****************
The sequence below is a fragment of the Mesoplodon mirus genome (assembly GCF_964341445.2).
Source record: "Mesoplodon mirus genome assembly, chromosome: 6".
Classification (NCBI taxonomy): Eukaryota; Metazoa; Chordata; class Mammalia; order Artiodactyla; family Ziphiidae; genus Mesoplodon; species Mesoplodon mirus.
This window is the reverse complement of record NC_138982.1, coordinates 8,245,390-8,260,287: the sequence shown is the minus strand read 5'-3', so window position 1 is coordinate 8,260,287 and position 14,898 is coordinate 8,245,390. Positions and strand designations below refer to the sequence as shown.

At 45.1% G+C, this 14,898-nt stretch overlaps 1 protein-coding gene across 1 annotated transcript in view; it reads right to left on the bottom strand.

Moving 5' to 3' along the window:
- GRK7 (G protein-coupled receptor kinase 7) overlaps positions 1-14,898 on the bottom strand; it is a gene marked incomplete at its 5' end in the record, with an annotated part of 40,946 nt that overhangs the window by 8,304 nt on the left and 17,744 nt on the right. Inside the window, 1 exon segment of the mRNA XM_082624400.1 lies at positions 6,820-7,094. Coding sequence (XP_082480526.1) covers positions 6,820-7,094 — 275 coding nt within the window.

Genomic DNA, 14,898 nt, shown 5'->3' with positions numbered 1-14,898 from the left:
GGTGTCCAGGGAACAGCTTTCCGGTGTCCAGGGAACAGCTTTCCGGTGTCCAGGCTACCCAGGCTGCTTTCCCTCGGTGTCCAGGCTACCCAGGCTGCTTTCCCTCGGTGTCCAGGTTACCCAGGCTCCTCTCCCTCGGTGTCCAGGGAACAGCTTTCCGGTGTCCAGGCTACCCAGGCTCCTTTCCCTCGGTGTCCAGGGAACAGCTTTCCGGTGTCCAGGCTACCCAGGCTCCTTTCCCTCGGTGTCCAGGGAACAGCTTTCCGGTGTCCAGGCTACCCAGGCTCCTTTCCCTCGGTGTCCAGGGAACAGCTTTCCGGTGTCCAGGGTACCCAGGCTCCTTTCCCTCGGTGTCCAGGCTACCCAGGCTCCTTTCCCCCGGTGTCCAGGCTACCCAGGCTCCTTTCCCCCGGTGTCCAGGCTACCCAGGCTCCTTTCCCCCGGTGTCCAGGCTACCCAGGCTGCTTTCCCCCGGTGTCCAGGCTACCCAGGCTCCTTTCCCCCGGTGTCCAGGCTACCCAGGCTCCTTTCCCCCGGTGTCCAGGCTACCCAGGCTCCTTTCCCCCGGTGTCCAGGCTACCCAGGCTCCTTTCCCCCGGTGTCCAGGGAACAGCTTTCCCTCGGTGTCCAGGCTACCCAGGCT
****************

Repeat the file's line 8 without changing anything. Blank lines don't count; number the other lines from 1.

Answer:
Genomic DNA, 14,898 nt, shown 5'->3' with positions numbered 1-14,898 from the left: